Camera blur & display blur is additive. UltraHFR fixes this.

Discussion about 120fps HFR as well as future Ultra HFR (240fps, 480fps and 1000fps) playing back in real time on high refresh rate displays. See Ultra HFR HOWTO for bleeding edge experimentation.
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Camera blur & display blur is additive. UltraHFR fixes this.

Post by Chief Blur Buster » 12 Jun 2020, 01:51

Many videographers don't always realise this -- but, here is a new excerpt from the newly updated UltraFHR article (1000fps realtime video on 1000Hz displays).

Source Camera Blur and Destination Display Blur is Additive

A camera shutter 1/60sec combined with common display 1/60sec persistence = creates 2/60sec worth of motion blur. That's 1/30sec of motion blurring seen by human eyes when playing 60fps video taken with 1/60sec shutter, played onto a 60Hz sample-and-hold display! This is even assuming instant pixel response GtG 0ms, otherwise, there's worse motion blur than 1/30sec!

To reduce camera-side motion blur massively, a content creator can use a fast sports shutter 1/1000sec on the camera. But this will always be bottlenecked by destination display blur, from the sample-and-hold effect.

This diagram below is from our Pixel Response FAQ, GtG versus MPRT (the two different pixel response benchmarks). Flickerfree displays (sample-and-hold displays such as LCDs, OLEDs, MicroLEDs) produces a mandatory guaranteed added display-side motion blur:


To see this for yourself, we have TestUFO motion animations that demonstrates enforced motion blur caused by display persistence: TestUFO animation demo #1, TestUFO animation demo #2. As a general rule of thumb, the refresh rate of a flickerfree display is typically the guaranteed minimum display motion blur: 120Hz = 1/120sec = 8.3ms of motion blur = 8.3 pixels of blurring per 1000 pixels/sec motion.

To eliminate all motion blur weak links, both source shutter (1/1000sec) and display persistence (1ms MPRT) should be fast. There are two ways to reduce display motion blur:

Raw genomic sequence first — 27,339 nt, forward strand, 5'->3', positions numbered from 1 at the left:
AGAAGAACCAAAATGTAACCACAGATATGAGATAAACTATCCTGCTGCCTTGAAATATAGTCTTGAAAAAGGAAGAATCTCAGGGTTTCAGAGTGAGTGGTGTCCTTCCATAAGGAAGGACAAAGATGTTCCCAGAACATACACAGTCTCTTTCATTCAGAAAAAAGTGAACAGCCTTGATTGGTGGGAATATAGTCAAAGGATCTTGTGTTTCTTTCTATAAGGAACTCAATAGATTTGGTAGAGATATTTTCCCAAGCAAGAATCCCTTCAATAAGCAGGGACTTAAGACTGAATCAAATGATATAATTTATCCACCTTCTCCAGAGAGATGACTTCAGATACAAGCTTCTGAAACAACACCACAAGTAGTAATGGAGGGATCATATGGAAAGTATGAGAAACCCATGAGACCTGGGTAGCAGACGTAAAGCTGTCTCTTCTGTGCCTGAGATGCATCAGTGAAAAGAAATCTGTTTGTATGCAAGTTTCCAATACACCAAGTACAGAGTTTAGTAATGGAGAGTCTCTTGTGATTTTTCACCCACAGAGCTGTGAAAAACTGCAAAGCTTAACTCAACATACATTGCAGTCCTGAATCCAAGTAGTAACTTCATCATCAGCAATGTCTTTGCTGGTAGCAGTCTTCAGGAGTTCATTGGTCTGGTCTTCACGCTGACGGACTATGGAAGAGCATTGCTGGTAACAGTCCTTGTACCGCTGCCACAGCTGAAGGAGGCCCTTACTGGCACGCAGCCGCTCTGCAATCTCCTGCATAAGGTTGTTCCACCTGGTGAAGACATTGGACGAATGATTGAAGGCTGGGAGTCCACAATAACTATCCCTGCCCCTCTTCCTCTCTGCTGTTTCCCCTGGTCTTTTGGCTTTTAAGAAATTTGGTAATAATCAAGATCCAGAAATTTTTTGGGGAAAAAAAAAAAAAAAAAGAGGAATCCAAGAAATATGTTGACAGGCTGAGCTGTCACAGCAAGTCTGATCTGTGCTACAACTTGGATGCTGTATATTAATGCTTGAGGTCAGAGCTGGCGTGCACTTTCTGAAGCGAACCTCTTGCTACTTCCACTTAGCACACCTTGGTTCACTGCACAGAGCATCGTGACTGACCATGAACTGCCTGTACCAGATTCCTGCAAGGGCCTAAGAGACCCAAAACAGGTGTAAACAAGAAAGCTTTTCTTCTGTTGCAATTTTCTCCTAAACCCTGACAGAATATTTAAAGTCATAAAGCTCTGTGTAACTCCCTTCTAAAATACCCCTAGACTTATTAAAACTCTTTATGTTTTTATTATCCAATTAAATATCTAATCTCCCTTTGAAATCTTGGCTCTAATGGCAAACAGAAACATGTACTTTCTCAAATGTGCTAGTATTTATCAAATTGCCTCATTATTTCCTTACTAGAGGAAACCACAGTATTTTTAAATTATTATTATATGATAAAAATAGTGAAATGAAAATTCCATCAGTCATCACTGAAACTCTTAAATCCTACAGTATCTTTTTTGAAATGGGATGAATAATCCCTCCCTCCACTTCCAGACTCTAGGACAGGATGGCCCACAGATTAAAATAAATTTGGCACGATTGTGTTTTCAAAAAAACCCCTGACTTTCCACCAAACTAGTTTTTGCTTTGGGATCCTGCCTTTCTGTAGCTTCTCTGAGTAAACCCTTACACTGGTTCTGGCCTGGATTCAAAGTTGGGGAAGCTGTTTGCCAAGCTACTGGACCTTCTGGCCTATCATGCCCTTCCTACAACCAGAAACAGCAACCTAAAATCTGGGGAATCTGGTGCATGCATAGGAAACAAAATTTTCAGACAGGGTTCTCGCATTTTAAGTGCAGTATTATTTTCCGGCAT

1. Shorten display's frame visibility time via impulsing (CRT, plasma, black frames, etc)
2. Shorten display's frame visibility time via higher frame rate

The problem with approach (1) is you can produce stroboscopic stepping effects (phantom arrays) for fast-camera-shutter material such as sports, see The Stroboscopic Effect of Finite Frame Rate Displays. Besides, real life doesn't flicker or strobe, so impulsing is a humankind band-aid for simulating reality.

Solving motion blur and stroboscopic effect simultaneously requires ultra high frame rates: 1000fps at 1000Hz! One can do a 360-degree camera shutter blurlessly. A full-open shutter is only 1 millisecond during 1000fps video. A 1000Hz display is blurless sample-and-hold via sheer brute Hz.

This makes video look closer to real life, closer to a Holodeck -- with no framerate-induced limitations like forced motionblur or forced stroboscopic effects. This can make 1000fps UltraHFR less nauseating than 120fps HFR.


Being the founder of Blur Busters (Mark Rejhon), I used to work with video processor companies (RUNCO, Key Digital, and a PCI card containing a Faroudja chip). I was the author of the world’s first open source 3:2 pulldown deinterlacer algorithm twenty years ago in dScaler (Year 2000, Internet Archive).
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       To support Blur Busters:
       • Official List of Best Gaming Monitors
       • List of G-SYNC Monitors
       • List of FreeSync Monitors
       • List of Ultrawide Monitors

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